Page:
CT on par with nation in prison suicides but not part of rising trend
It’s hard to commit suicide in a Connecticut prison, but it still happens.
The state recorded two suicides in its prison system in 2018, and two the year prior. Before that, the state averaged four suicides per year across the entire system for more than a decade, according to data from the state Department of Corrections and the U.S. Bureau of Justice Statistics.
That puts Connecticut roughly on par with most states across the nation in terms of the rate of suicide per the number of inmates.
The rate is only a small piece of a picture that includes widely varying prison systems hard to compare from state to state; a struggle to find and hire mental health professionals in prisons; and increased awareness and diagnosis of mental health and addiction in some states.
“It goes without saying that one suicide is one too many and the Department of Correction places a heavy emphasis on keeping people under our care and custody safe,” said Karen Martucci, a department spokeswoman. “We train our staff to look for signs that would indicate that someone is struggling and have built a strong relationship between our custody and mental health staff to ensure effective communication.”
The death of accused sex trafficker Jeffrey Epstein, who hanged himself while awaiting trial this month at a federal prison in Manhattan, has brought renewed attention to the issue across the nation, from county jails to federal prisons. Though the issue is difficult to track — no new comprehensive data has been released by the Bureau of Justice Statistics since 2016 — experts generally agree, based on court documents and prison records, that the rate of suicide in jails and prisons has slowly been trending upward.
This is usually attributed to lagging staffing levels, especially in prison healthcare across the nation, and increasing rates of mental illness and addiction among incarcerated populations.
Nationally, as of 2014 (the latest figures available) suicides accounted for nearly a third of all deaths in local and county jails, more than any other cause. In state prisons, suicides represented 7 percent of all deaths in such facilities across the country, the largest proportion since 2001.
The 2014 suicide rate in federal prisons, like the one where Epstein was housed, was 14 for every 100,000 inmates, also the highest since 2001.
The rate of suicide in jails was 46 per 100,000 in 2013, much higher than in state prisons where that rate was 15 per 100,000 nationally. In Connecticut, the average annual rate of suicide is 24 per 100,000 prisoners across all jails and prisons.
A combined rate is not available for most states, making Connecticut difficult to compare.
Connecticut is one of six states that don’t have county jail systems. That means the entire incarcerated population, both pre-trial and sentenced, is housed in state-run facilities. That’s compared to most states where people awaiting trial are held in local jails, and some low-level sentences are served in jail as opposed to a state prison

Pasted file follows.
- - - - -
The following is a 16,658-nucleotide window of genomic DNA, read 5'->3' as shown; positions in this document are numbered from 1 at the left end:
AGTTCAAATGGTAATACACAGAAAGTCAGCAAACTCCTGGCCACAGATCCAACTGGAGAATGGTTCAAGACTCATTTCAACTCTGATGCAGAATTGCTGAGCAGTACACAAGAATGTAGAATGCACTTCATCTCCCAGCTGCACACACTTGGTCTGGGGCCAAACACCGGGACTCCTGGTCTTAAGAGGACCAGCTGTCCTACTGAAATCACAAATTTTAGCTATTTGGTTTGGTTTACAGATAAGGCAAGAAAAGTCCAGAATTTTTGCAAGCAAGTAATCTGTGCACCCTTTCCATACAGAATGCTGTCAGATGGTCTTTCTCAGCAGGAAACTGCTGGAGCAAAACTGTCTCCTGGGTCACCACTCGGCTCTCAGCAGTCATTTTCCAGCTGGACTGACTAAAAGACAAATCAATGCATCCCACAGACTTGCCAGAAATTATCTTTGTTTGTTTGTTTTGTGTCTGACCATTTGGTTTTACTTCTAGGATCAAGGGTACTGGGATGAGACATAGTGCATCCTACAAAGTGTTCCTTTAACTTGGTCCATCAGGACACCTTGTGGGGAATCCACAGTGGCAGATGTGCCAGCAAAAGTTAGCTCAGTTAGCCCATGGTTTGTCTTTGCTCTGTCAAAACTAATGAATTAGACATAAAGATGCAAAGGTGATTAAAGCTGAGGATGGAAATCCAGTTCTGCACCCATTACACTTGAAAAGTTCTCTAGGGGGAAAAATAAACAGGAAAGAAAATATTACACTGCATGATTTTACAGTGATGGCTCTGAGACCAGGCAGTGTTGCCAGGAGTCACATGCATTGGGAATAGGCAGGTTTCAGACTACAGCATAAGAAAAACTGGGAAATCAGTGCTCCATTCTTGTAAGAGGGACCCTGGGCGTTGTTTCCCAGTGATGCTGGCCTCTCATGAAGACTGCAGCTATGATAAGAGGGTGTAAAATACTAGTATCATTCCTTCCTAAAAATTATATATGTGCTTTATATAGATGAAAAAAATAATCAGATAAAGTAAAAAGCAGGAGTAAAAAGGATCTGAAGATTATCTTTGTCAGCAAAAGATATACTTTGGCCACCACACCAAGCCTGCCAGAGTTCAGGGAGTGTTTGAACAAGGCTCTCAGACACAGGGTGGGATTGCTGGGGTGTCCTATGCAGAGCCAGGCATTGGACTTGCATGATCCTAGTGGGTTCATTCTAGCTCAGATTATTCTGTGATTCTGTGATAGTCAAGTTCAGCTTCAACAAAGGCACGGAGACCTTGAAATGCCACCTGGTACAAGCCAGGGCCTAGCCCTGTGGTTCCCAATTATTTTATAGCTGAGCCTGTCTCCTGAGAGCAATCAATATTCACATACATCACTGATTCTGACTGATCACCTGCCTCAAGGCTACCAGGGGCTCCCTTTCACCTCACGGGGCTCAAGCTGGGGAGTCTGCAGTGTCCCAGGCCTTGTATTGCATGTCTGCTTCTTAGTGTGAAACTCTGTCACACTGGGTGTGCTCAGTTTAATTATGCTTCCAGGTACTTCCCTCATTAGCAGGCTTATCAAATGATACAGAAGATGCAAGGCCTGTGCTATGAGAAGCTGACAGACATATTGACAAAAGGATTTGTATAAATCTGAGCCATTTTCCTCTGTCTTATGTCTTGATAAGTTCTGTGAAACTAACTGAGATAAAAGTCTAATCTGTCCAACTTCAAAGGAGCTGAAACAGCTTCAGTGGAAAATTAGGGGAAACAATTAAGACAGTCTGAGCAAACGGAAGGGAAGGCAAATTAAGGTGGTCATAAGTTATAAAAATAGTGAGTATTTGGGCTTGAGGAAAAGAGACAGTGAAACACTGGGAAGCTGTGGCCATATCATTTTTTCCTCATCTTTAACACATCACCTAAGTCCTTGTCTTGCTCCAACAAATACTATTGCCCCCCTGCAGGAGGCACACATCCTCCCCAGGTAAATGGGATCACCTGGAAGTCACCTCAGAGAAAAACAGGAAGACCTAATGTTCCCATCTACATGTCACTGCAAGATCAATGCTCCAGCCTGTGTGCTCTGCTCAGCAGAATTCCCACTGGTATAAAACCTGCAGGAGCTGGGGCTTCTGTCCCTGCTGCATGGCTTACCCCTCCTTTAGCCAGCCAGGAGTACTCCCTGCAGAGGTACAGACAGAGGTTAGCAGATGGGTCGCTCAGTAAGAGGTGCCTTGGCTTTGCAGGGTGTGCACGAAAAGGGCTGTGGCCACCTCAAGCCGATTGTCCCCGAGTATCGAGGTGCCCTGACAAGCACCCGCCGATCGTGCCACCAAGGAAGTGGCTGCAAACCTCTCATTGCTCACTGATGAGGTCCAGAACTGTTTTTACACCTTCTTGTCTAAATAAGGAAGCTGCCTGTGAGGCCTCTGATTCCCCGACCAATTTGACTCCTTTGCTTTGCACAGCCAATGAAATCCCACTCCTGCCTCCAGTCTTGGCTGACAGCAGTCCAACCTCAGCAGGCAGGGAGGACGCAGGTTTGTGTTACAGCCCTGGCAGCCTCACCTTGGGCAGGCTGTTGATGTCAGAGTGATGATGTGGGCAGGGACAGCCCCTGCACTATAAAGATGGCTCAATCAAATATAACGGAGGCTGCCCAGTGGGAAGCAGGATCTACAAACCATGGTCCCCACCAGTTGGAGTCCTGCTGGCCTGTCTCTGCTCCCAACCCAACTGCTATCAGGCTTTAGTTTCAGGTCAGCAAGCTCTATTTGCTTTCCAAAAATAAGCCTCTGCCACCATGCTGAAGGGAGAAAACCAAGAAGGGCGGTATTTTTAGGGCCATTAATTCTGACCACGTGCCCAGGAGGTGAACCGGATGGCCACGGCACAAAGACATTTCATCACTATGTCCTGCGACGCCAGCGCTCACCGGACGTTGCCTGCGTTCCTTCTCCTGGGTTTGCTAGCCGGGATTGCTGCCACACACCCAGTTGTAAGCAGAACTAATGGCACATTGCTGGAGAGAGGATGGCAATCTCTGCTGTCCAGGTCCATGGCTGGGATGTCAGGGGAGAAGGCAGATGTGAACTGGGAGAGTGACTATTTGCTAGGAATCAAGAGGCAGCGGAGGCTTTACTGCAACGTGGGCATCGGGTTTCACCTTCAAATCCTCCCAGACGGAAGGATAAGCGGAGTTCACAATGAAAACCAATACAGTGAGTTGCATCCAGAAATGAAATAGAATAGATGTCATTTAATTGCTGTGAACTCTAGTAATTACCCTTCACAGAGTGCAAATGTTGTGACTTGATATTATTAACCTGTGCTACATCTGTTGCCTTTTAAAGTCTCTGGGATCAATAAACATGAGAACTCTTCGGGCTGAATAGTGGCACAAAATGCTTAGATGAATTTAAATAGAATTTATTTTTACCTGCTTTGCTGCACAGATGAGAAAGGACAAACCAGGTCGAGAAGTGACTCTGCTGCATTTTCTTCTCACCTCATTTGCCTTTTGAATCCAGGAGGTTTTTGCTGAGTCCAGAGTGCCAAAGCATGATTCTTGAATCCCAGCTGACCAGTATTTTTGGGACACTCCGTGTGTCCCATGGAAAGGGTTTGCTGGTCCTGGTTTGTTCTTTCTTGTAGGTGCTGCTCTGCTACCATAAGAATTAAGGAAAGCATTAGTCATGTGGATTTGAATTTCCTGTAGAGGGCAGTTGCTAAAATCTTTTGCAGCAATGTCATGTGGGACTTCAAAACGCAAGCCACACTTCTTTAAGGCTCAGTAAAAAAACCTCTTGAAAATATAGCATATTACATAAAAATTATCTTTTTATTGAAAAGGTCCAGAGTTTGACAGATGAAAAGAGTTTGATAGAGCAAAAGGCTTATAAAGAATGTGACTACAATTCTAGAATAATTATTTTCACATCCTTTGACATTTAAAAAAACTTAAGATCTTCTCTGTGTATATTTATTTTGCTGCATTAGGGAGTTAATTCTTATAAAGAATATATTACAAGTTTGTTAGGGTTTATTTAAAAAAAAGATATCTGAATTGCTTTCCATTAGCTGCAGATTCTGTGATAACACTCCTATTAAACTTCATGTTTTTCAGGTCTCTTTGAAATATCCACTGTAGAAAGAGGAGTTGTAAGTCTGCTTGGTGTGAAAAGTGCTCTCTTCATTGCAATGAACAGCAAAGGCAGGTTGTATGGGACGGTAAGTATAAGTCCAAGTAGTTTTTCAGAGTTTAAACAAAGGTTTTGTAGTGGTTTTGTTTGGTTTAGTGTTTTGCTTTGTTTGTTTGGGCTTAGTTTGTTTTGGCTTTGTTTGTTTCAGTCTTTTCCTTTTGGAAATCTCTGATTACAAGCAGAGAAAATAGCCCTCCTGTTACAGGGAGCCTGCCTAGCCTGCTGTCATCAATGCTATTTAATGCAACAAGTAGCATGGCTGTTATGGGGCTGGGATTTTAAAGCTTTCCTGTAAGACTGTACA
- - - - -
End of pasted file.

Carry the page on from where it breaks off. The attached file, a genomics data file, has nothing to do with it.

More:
As a result, every inmate in Connecticut, whether they’ve been sentenced or not, is subject to the intake procedures that are standard across the state’s prison system and includes an intensive mental health screening that is intended to identify whether a person might be at a risk of suicide. This occurs whether the person will be in jail for a few days or many years, and ultimately helps keep Connecticut’s suicide rate low.
In addition to added general oversight, Connecticut has one facility — Garner Correctional Institution — specifically designated to house anyone with significant mental health issues requiring focused attention, including a high suicide risk.
“The oversight is more intense so it’s harder to cut corners in Connecticut than it would be to in a county jail,” said Mike Lawlor, a professor of criminal justice at the University of New Haven who was undersecretary for criminal justice policy under former Gov. Dannel Malloy.
“In general the highest risk for suicide are people that have just been admitted to jail or prison, usually for the first time in their lives. Epstein is a good example,” Lawlor said. “And in that case, it was 100 percent preventable. If you talk to any professional, it was completely outrageous. They were not keeping an eye on a guy who had already attempted suicide once. It was a very exceptional situation but the typical suicide is not like that.”
Lawlor added that because Connecticut’s prison population has been declining, older facilities that weren’t necessarily designed with suicide prevention in mind have closed, and overcrowding, which has also been linked to higher suicide rates, isn’t a problem in Connecticut.
Even with all of Connecticut’s protections, sometimes suicide still happens, Martucci said, adding that anytime someone completes a suicide in a Connecticut prison, the entire system is evaluated to determine how it might have been prevented and a report is produced. Details of individual cases and resulting changes were not made immediately available pending a Freedom of Information request filed earlier this past week.
In addition to individual reports, Martucci said the department did an overall analysis of its suicide prevention systems last year.
“We took a look at the locations where any attempt had been made, never mind completed, where there was some level of self harm,” Martucci said. “Is there a pattern here? Is there a cell that has poor visibility? Is there a particular unit that has more attempts than others? We didn’t have any glaring patterns when we looked at it last year.”
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